The Complete Guide to Sciatica - Types, causes and treatments
In this blog we will look at:
- What is the sciatic nerve?
- What actually is sciatica?
- What are the types of sciatica?
- Who is at risk?
- What causes sciatica?
- What are the symptoms?
- How is sciatica diagnosed?
- What are the non surgical treatment options?
- What are the surgical options?
- Which health care professions do what?
- How long will it take to get better?
If you suffer from sciatica it’s vital that you understand what is the cause of your sciatica, the assessment and treatment options available to you and who you should see to regain your health.
WHAT IS THE SCIATIC NERVE?
The sciatic nerve is the name of the longest nerve in your body. It is actually made up of two nerve roots that exit from the lower lumbar spine and three nerve roots that exit from the sacrum.
It travels from your low back out through your buttocks and down your thigh to your knee, calf, foot and toes. Your brain connects with the muscles in the lower leg and feet via the sciatic nerve, controlling muscle activity and sensation in your leg. It is vital for the control of your movement, sensation and balance.
WHAT IS SCIATICA?
Sciatica is actually the term that we use to describe any pain or symptoms, such as tingling or numbness that travel down the path of the sciatic nerve. Just like the word “headache” it is not an actual diagnosis of your problems, just an accurate description of the location of your pain.
Sciatic pain can be anything from a mild ache in the to levels of pain of such severe intensity simple tasks such as walking, bending, sitting or even just standing up can be difficult and in some cases impossible.
What are the types of sciatica?
There are two types of sciatica:
The discs between the vertebra can bulge, herniate or sequestrate (burst) causing direct pressure on the nerves leaving the spine. Pressure directly onto the spinal cord from within the spine can also compromise the function of the sciatic nerve. Tight muscles through the buttocks and top of the legs can also irritate and put pressure on the sciatic nerve.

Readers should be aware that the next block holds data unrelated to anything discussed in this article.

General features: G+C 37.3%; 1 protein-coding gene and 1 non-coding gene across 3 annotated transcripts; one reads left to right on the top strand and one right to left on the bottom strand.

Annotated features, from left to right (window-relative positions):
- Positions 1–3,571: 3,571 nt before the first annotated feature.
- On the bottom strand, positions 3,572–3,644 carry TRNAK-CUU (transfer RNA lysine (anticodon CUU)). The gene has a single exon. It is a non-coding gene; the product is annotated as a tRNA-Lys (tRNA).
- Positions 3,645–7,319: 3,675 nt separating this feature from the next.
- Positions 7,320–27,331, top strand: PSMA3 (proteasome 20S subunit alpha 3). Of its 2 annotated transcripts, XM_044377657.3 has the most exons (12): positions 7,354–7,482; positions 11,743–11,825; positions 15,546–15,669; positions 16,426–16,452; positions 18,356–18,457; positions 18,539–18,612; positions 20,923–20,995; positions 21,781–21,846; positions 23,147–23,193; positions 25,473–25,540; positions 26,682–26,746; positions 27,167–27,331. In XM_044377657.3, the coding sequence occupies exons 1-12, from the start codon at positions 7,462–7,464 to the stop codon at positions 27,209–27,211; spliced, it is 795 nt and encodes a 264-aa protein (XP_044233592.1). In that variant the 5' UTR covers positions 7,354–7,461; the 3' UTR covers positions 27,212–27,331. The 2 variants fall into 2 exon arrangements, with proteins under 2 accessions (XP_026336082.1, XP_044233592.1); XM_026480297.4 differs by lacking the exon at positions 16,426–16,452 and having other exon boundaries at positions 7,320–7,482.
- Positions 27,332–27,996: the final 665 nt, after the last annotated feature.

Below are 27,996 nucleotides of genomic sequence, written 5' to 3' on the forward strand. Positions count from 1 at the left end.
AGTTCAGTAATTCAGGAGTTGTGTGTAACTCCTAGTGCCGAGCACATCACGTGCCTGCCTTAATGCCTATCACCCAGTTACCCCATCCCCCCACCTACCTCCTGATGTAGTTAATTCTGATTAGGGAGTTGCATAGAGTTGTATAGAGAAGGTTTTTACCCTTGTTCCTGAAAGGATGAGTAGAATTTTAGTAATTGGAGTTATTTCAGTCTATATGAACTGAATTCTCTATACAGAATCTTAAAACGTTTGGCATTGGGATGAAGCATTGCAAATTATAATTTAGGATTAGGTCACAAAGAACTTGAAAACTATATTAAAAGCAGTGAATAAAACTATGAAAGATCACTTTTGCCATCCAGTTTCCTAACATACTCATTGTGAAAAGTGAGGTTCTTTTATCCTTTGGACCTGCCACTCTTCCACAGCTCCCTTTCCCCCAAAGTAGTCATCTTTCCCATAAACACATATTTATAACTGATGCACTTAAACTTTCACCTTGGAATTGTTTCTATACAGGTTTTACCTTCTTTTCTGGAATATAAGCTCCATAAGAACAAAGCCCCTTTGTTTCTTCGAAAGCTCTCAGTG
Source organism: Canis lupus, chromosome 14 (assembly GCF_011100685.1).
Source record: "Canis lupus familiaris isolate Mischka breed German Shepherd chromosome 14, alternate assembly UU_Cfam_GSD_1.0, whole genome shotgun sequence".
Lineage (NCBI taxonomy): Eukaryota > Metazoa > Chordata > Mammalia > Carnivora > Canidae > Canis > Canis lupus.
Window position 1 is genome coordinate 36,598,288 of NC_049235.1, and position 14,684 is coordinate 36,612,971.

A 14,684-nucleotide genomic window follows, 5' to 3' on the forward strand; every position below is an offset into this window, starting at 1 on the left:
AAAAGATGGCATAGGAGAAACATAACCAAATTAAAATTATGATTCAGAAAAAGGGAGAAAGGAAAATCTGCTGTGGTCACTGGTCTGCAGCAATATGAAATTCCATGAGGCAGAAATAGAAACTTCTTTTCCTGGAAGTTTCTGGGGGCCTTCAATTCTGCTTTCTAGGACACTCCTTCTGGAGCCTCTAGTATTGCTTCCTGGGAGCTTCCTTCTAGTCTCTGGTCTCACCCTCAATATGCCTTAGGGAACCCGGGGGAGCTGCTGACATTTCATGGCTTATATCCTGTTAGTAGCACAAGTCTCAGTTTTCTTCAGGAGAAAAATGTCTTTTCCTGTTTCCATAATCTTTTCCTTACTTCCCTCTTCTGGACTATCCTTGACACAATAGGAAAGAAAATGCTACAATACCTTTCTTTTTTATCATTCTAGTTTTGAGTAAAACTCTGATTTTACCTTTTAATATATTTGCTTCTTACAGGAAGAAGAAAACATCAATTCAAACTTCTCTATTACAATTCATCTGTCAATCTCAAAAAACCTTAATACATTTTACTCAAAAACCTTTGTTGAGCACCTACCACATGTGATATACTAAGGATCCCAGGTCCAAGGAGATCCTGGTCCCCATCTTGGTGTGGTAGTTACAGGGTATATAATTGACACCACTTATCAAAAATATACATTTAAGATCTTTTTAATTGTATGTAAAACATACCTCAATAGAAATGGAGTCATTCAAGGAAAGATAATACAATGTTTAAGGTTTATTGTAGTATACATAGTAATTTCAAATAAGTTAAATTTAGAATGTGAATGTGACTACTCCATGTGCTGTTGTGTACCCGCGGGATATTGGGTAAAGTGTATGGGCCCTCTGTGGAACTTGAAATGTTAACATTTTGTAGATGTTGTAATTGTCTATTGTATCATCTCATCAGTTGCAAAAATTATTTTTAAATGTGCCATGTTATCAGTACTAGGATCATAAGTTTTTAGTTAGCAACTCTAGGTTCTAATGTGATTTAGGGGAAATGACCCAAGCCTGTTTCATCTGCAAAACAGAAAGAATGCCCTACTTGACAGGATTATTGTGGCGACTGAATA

In most of these cases the leg pain is worse than the back pain and described as a sharp, burning, shooting pain. It is often associated with a feeling of numbness, pins and needles, hot and cold sensation and muscle weakness.
With neurogenic sciatica there are usually abnormal neurological exam findings such as a loss the normal reflexes, muscle weakness and sensory changes.
In some cases the pain is worse in the back than it is in the leg and doesn’t usually have a shooting quality to it. Abnormal neurological findings, such as reflex changes, objective weakness and sensory changes, are unlikely to be present.
Who is at Risk for Sciatica?
It is estimated that over 40% of the population will experience sciatica at some time. The most common age for developing sciatica is between 40 to 50 years of age however it can affect any age group.
The major risk factors associated with sciatica are patients who have
- Pre-existing spinal degeneration
- Loss of normal spinal movement
- A Sedentary Lifestyle
- Employment involving in heavy work especially lifting
What Causes Sciatica?
1. Disc Bulge or Herniation
The intervertebral disc is constructed of outer rings of cartilage inside of which there is a soft centre called the nucleus pulposus.
When the disc bulges (prolapses) the nucleus polyposis has shifted with the disc however it remains contained within the outer cartilage rings. A bulging disc is very common in patients over 40 years of age.